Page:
She covered the 2007 December issue in a barely there bodysuit with frills over red stilettos while striking a very seductive pose.
With loads of naked covers/features, divorce dramas, more and years later becoming Mrs Kanye West, Kim Kardashian is still in the nude feature/cover business and seems to be going strong.
So far, we’ve had some Nigerian celebrities act in like manner and doing their utmost to confirm that sex sells in Nigeria.
Chinedu Okoli, known professionally as Flavour N’abania is a popular singer who came into the limelight after releasing his hit track “Nwa Baby” remix. Flavour who apparently makes ladies go wild, is easily the most popular Nigerian singer from the South East. And this has as much to do with his craft as his 6-pack. Flavour knows his buff body is a selling point and does not hesitate to put it all out in the open. Proof once again that sex sells in Nigeria.
Controversial singer, Caroline Sam, better known as Maheeda, has stated that she finds joy in indecency and talking about sex. She said going nude is one thing that makes her happy.
In an Instagram post, the mother of one wrote that showing off her body and talking about sex were the things she loves doing and have brought her success.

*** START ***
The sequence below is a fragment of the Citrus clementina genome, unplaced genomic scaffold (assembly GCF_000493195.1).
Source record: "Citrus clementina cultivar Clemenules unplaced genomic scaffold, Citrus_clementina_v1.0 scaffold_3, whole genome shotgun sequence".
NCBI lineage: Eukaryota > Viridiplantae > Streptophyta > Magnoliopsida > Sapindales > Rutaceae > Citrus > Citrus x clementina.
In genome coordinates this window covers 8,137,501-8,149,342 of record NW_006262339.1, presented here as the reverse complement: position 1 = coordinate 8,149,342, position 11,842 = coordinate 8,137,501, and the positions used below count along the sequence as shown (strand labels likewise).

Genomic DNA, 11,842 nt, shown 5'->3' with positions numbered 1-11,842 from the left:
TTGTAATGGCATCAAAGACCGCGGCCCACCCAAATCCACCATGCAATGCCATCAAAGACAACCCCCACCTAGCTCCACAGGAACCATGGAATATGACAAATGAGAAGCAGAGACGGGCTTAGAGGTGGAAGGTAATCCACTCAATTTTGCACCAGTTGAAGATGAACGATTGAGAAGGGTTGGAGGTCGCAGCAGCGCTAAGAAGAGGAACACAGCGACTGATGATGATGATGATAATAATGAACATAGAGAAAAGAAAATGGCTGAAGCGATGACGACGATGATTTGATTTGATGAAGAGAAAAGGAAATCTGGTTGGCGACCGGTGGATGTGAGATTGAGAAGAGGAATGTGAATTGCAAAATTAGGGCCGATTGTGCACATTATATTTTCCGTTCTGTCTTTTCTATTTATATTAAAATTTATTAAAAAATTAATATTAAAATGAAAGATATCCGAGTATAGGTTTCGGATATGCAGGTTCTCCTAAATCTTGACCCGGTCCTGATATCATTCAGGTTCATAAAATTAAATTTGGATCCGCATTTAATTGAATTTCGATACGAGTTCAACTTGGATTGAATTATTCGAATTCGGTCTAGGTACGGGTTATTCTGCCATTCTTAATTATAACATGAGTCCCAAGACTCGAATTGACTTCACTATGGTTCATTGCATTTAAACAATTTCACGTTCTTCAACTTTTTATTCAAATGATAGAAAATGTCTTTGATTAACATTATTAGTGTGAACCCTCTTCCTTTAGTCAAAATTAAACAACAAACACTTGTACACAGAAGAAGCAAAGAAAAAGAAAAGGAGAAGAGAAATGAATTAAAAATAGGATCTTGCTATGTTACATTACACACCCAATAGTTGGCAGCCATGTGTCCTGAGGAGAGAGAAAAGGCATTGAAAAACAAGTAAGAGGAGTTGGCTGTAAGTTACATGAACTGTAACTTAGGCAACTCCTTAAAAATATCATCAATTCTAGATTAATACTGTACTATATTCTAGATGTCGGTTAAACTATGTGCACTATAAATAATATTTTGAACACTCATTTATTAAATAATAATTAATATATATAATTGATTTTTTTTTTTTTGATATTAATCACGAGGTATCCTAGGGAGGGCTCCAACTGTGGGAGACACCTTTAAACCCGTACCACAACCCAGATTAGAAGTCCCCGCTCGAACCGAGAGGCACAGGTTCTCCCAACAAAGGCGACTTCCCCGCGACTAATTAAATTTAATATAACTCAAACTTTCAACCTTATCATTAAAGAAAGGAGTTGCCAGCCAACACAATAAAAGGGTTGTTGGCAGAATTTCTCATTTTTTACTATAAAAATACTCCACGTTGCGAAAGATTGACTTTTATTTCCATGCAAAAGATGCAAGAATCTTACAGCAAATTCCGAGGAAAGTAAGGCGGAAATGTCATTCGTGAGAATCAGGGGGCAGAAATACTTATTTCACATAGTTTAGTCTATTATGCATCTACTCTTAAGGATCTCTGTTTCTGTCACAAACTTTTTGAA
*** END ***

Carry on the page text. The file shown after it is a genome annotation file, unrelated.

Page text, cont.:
According to the nudist,“I know I go unclad, I know I act very naughty, I know I love and love to talk about s*x a lot, I know I love to dress sexy and show off my body, I know I love to entertain people in any way I can, I know I love to make people happy, I know I love to help people with my life experiences, I know I love people, I know I love Me.
“As soon as I started paying attention and doing those things I love very well, I started seeing great success in all areas of my life,” she wrote.
In Maheeda’s case, it is difficult for most people to recall any of her music. Her story gets even more interesting when one considers that she actually started her music career as a gospel singer! Yet, she is one of the most recognizable Nigerian “singers” online.
It seems certain that sex sell in Nigeria. Sex helps musicians, actors, and even producers and sellers of most fast moving consumer goods, increase the market reach. More interestingly, even sellers in other sectors such as books (remember the James Hardly Chase series cover pictures?), motor cars, and household furniture to name a few, are all fully logged onto the concept that sex sells.
Yet, many recent studies have shown that sex can actually be a turn-off, especially for TV content, movies, and even many magazines.
So, what is the final word? The over-riding issue for our society is that tasteful sex or nudity works. This has been demonstrated repeatedly in the entertainment industry – music and Nollywood. And the trend is likely to increase for a long especially as the key buying demographic – 18:29 – has fully embraced the more risque approach to marketing and entertainment.
Culture is fighting a losing battle in this regard, while the religious houses in many instances seem to even encourage the trend.
Hopefully, society will soon attain satiation.